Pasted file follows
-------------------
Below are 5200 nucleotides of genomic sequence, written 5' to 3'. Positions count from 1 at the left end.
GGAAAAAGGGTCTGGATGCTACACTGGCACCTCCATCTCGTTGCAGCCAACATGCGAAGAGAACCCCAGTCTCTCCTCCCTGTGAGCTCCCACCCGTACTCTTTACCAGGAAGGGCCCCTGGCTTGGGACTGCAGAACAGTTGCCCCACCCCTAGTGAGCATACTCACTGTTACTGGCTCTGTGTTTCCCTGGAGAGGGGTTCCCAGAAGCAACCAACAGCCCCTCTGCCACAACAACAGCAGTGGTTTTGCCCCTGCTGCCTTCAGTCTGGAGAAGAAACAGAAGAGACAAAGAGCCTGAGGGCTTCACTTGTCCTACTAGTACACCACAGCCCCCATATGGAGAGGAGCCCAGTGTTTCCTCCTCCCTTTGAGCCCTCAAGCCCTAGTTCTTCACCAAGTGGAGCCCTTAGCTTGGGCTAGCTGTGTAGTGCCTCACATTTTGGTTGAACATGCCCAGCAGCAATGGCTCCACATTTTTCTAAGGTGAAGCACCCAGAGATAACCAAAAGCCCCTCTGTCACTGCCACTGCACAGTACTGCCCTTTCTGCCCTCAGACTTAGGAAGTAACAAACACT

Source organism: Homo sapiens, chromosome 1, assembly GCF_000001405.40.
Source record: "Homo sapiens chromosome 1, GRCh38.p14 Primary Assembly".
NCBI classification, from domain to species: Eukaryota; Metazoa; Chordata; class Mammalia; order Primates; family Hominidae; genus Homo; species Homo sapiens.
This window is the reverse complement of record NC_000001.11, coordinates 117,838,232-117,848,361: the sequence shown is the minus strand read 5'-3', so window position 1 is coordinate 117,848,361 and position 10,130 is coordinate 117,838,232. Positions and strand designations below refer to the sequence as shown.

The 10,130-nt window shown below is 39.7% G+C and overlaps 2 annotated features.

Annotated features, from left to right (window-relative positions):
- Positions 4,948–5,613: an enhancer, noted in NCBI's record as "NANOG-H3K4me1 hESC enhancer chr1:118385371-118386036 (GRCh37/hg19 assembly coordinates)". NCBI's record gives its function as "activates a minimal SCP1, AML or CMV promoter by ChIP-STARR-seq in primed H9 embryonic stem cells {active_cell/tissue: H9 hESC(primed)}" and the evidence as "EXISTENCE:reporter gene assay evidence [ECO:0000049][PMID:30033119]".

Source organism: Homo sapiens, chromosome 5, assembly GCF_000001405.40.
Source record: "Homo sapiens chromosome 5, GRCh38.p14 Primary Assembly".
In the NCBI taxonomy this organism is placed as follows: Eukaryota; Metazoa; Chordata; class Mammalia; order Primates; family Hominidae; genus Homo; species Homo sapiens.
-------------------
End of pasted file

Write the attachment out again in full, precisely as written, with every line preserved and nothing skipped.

Below are 5200 nucleotides of genomic sequence, written 5' to 3'. Positions count from 1 at the left end.
GGAAAAAGGGTCTGGATGCTACACTGGCACCTCCATCTCGTTGCAGCCAACATGCGAAGAGAACCCCAGTCTCTCCTCCCTGTGAGCTCCCACCCGTACTCTTTACCAGGAAGGGCCCCTGGCTTGGGACTGCAGAACAGTTGCCCCACCCCTAGTGAGCATACTCACTGTTACTGGCTCTGTGTTTCCCTGGAGAGGGGTTCCCAGAAGCAACCAACAGCCCCTCTGCCACAACAACAGCAGTGGTTTTGCCCCTGCTGCCTTCAGTCTGGAGAAGAAACAGAAGAGACAAAGAGCCTGAGGGCTTCACTTGTCCTACTAGTACACCACAGCCCCCATATGGAGAGGAGCCCAGTGTTTCCTCCTCCCTTTGAGCCCTCAAGCCCTAGTTCTTCACCAAGTGGAGCCCTTAGCTTGGGCTAGCTGTGTAGTGCCTCACATTTTGGTTGAACATGCCCAGCAGCAATGGCTCCACATTTTTCTAAGGTGAAGCACCCAGAGATAACCAAAAGCCCCTCTGTCACTGCCACTGCACAGTACTGCCCTTTCTGCCCTCAGACTTAGGAAGTAACAAACACT

Source organism: Homo sapiens, chromosome 1, assembly GCF_000001405.40.
Source record: "Homo sapiens chromosome 1, GRCh38.p14 Primary Assembly".
NCBI classification, from domain to species: Eukaryota; Metazoa; Chordata; class Mammalia; order Primates; family Hominidae; genus Homo; species Homo sapiens.
This window is the reverse complement of record NC_000001.11, coordinates 117,838,232-117,848,361: the sequence shown is the minus strand read 5'-3', so window position 1 is coordinate 117,848,361 and position 10,130 is coordinate 117,838,232. Positions and strand designations below refer to the sequence as shown.

The 10,130-nt window shown below is 39.7% G+C and overlaps 2 annotated features.

Annotated features, from left to right (window-relative positions):
- Positions 4,948–5,613: an enhancer, noted in NCBI's record as "NANOG-H3K4me1 hESC enhancer chr1:118385371-118386036 (GRCh37/hg19 assembly coordinates)". NCBI's record gives its function as "activates a minimal SCP1, AML or CMV promoter by ChIP-STARR-seq in primed H9 embryonic stem cells {active_cell/tissue: H9 hESC(primed)}" and the evidence as "EXISTENCE:reporter gene assay evidence [ECO:0000049][PMID:30033119]".

Source organism: Homo sapiens, chromosome 5, assembly GCF_000001405.40.
Source record: "Homo sapiens chromosome 5, GRCh38.p14 Primary Assembly".
In the NCBI taxonomy this organism is placed as follows: Eukaryota; Metazoa; Chordata; class Mammalia; order Primates; family Hominidae; genus Homo; species Homo sapiens.